Well, what use would there be for a nurse if there wasn't a war?
Title: Re: Question
Post by: rosebud on August 15, 2005, 02:17:46 PM
I have always been horrified about the fact that in the 1800 century young princesses were in their teens when they got married and started to give birth to their children. And what I have understood teens were more naiive and physically longer like children as nowadays. So they were pulled out of kindergarden and pushed to the marital bed.
Quite disturbing.
Attitudes changed, In OTMAs case and in the 20th century things were quite different, their parents wanted them to stay with them as long as it was possible. And live their childhood and youth as children and youngsters.
R
Title: Re: Question
Post by: matushka on August 27, 2005, 02:22:02 PM
At the war`s time, at least 2 people ask Alexandra Feodorovna about the possibility of marrying Olga. First Boris Vladimirovich, as we know from the later of the Empress to her husband. She explained the reasons she did not wanted that marriage. Second, prince Constantin Constantinovich (one of the son of KR, killed in Alapaevsk). But I have no details about this case, do not know the reasons of refuse. Does anyone know something?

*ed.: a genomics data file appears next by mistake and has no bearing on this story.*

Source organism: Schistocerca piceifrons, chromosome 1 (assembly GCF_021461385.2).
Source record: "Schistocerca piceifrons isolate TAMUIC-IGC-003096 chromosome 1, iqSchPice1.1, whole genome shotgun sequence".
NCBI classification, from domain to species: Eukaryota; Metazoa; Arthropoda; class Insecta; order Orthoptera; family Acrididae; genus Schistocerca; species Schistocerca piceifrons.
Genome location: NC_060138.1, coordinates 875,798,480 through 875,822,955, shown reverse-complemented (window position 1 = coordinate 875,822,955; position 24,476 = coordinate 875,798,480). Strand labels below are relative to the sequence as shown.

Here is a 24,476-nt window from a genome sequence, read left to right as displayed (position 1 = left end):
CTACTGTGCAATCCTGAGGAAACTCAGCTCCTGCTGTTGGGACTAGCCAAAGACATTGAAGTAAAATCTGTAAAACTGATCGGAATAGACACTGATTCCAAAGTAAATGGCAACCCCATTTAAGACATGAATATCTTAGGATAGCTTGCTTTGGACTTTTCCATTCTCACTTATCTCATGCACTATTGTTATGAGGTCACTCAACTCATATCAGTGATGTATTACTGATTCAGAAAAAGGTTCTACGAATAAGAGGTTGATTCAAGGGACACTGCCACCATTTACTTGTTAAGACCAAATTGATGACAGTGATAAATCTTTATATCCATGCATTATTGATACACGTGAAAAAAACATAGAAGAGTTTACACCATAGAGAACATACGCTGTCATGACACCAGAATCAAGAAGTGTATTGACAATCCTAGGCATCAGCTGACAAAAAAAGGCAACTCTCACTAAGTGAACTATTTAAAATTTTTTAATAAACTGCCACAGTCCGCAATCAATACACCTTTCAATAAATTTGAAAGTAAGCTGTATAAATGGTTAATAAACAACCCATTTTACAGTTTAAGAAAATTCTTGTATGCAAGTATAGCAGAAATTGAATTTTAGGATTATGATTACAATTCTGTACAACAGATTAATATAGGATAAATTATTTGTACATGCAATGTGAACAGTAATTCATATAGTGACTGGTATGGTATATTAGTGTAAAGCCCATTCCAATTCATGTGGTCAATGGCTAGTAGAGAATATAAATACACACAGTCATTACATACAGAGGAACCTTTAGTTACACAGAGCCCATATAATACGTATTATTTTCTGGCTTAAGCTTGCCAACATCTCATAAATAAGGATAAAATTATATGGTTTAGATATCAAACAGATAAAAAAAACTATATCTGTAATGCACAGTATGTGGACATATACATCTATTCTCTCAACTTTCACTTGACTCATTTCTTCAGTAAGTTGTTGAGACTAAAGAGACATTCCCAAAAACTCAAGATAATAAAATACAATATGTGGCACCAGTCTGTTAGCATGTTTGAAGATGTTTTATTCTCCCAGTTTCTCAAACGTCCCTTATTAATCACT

Title: Re: Question
Post by: Lanie on August 27, 2005, 02:25:39 PM
I never heard about Prince Konstantin Konstantinovich wanting to marry Olga N!   Where did you read this, matushka?
Title: Re: Question
Post by: matushka on August 28, 2005, 03:08:42 PM
From the diary of Valentina Ivanovna, mostly.
Title: Re: Question
Post by: matushka on August 29, 2005, 02:55:00 PM
In fact, I do not know is that just a rumor or not.  Chebotareva relate a lot of rumors in her diary. About prince Konstantin and Olga, I read different entries. One citation in russian, as you can use a translator: "v lazarete Mavrikevna razotkrovenichilas, chto oseniu Konst. Konst. usilenno uhazhival. Olga emu seriozno nravilas, no cherez Narychkinu "nam dali poniat, shto on slichkom molod..."".
So, I am asking all of you, is there any serious information.
Title: Re: Question
Post by: nerdycool on August 31, 2005, 01:58:57 AM
If there is, it's most likely hidden away in an archive somewhere. If that kind of information was easily accessable, surely one of the many Romanov researchers/authors would have uncovered it by now.
Title: Re: Question
Post by: Nemos on February 28, 2009, 06:47:01 AM
http://pushkin-history.info/component/option,com_datsogallery/Itemid,143/func,detail/catid,58/id,6463/

Знак Ольгинских гусар. Есть другие знаки полков с инициалами Царских особ России?
Sign Olginskij Hussar. There are other signs of regiments from the initials of persons Holy Russia?
Title: Re: Question
Post by: jehan on February 28, 2009, 01:52:10 PM